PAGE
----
The Astros have a messy situation with Brady Aiken. With the window to sign the first overall pick closing, the situation has gotten ugly with agent, I mean advisor, Casey Close accusing the Astros of negotiating in bad faith.
The Astros certainly have had a bad couple of months in terms of their public relations, perhaps finally stealing the limelight the Mariners enjoyed(?) this offseason. It is impossible for us as outsiders to know who is truly wrong in this circumstance, but it's easy to place the blame on the draft structure established by the current CBA.
The Astros aren't likely to pocket whatever savings they might get from Aiken, if he does sign, but rather to invest it into more players as the Cubs have done in the previous drafts. Here is a good breakdown of the math involved in the Astros situation.
The reason this has taken on such importance is that teams are unwilling to suffer the draconian penalties for overspending in the draft. At 105% to budget, teams forfeit their highest draft pick the followin season. There is no top 10 protection for this either. That is the reason that no team has gone over that limit since this system went into place. This is also in stark contrast to the international amateur market.
The Cubs and Rangers blew past their respective bonus pools, each accruing the maximum penalty. The Yankees and Red Sox this season are going even further. The last estimate available for the Yankees had them spending over $15 million on international amateurs on a bonus pool of just over $2 million.
The Cubs have gone up to that 105% limit in each of their drafts, and I was curious to see if that was a strategy that a majority of teams are using at this point. The data is incomplete as of yet, so I focused on the first two post-CBA drafts. Here is a chart organized by percentage of available money spent showing the Cubs ranked at the top.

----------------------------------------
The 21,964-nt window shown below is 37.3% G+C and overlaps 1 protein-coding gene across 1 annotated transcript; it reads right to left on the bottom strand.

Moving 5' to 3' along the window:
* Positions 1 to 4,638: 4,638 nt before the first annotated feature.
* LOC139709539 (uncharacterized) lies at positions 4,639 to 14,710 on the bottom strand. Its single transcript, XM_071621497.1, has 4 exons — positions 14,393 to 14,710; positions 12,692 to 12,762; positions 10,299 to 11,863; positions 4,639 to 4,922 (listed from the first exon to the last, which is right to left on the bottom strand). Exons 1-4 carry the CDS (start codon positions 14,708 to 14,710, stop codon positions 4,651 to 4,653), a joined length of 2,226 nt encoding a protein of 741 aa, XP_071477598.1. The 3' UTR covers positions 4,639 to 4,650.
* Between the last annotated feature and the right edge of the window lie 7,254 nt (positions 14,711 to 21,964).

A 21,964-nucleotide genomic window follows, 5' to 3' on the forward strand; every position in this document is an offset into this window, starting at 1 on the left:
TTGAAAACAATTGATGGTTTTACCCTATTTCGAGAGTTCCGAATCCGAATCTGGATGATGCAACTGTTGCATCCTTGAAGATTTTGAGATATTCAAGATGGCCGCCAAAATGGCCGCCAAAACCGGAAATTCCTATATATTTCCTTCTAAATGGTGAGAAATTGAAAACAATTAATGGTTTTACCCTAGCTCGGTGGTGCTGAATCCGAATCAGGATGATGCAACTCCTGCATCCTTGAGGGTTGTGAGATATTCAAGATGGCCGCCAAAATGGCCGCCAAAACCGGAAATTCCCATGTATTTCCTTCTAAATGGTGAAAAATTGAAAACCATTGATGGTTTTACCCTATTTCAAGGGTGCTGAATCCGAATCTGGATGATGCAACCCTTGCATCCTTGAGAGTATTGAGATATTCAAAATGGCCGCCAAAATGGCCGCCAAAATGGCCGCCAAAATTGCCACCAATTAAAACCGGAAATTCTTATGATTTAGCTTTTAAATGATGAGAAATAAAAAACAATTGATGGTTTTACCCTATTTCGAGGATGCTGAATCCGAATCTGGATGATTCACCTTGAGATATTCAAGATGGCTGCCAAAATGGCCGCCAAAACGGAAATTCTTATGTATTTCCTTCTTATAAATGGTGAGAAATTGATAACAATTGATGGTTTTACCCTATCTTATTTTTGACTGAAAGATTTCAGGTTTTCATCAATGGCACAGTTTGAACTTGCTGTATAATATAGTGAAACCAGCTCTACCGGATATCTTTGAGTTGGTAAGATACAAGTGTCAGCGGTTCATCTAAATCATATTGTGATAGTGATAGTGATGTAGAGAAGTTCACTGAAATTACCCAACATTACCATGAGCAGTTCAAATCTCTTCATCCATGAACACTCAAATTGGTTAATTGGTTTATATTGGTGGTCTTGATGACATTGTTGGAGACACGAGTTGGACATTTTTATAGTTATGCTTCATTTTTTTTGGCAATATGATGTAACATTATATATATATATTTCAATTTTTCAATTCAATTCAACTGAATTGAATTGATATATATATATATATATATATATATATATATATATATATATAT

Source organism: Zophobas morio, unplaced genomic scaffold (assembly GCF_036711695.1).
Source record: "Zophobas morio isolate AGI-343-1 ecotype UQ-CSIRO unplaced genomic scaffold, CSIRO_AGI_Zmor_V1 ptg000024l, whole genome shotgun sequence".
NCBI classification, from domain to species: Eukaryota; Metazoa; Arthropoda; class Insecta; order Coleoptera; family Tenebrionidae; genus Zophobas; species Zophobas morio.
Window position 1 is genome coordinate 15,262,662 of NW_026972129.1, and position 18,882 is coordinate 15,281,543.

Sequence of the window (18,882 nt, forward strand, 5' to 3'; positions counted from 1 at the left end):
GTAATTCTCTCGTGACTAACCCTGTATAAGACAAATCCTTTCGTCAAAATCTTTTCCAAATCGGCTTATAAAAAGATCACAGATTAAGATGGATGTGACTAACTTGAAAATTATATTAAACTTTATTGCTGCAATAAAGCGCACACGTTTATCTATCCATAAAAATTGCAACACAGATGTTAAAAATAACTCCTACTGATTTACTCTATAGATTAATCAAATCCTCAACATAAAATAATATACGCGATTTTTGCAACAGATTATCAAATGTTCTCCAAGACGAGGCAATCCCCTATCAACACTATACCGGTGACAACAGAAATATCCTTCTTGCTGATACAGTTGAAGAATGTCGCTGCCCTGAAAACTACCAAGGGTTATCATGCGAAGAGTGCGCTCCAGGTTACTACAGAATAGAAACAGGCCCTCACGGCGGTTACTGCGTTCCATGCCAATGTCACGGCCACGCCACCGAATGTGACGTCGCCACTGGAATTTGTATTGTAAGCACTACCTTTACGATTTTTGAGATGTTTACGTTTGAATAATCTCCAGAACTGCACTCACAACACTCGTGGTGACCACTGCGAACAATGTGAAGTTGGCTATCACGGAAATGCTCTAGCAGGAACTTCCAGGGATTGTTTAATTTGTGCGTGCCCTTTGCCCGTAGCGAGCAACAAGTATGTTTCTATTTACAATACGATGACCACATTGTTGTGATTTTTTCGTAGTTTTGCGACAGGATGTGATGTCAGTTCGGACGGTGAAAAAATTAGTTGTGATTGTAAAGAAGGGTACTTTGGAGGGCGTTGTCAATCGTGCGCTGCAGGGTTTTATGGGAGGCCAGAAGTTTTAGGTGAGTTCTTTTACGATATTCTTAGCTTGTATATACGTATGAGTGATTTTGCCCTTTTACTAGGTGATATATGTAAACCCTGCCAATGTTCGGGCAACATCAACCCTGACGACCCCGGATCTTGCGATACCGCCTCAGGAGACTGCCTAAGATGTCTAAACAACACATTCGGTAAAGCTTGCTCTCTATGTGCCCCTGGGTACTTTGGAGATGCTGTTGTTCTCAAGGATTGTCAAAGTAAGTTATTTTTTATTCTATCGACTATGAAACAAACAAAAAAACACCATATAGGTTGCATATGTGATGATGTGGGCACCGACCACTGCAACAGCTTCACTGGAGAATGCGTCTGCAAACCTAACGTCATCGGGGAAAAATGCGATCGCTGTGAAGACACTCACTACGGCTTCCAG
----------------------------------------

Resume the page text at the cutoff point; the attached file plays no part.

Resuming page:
But percentage of spending is just one way to look at the data. The other aspect is total money spent on bonuses, and by that measure the Cubs drift down the rankings slightly.
This last chart illustrates some important points. A common criticism with this front office is that this isn't the way the championship teams in Boston were built. This is a true statement but it neglects an important point. The way that Boston was built does not exist anymore.
The way the front office operated in Boston was to hoard draft picks. As an example the Red Sox picked six times in the first round in 2005. This avenue of talent acquisition simply doesn't exist as compensation picks are rarer and hard slotting prevents spending to make up for lack of picks. And Boston, with a good year and a poor year prior to these drafts, had $6 million fewer dollars to spend than the Cubs.
The other thing this chart drives home is the advantage of tanking. The Cubs had the ability to spend the third most dollars in baseball, and currently the most ever counting this year (the Astros will very likely jump ahead substantially if they sign Aiken and/or Nix). Compare the Cubs to a team that has decided to be just mediocre in the Mets.
The difference again is $6 million in available money to spend. Or, take it another step and look at a team that many people wanted the Cubs to emulate: the Angels. The Angels have signed big-name free agents in each offseason, which has cost the team draft picks. This has resulted in the Angels having $16 million less than the Cubs to spend in the three post-CBA drafts than the Cubs.
The effects of the CBA are still being processed, but teams are taking a variety of approaches to the draft. Teams like the Cubs, Cardinals and Dodgers are spending up to the limit before losing a draft pick.
All teams except the Angels have spent within 5% of their bonus slots in the two drafts prior to this year, and it will be interesting to see if the numbers begin to diverge more once the final totals for this year are in. The early indications are not much as the Cubs still lead the pack at highest percent of bonus pool money spent on the amateur draft.
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Filed under: Minor League News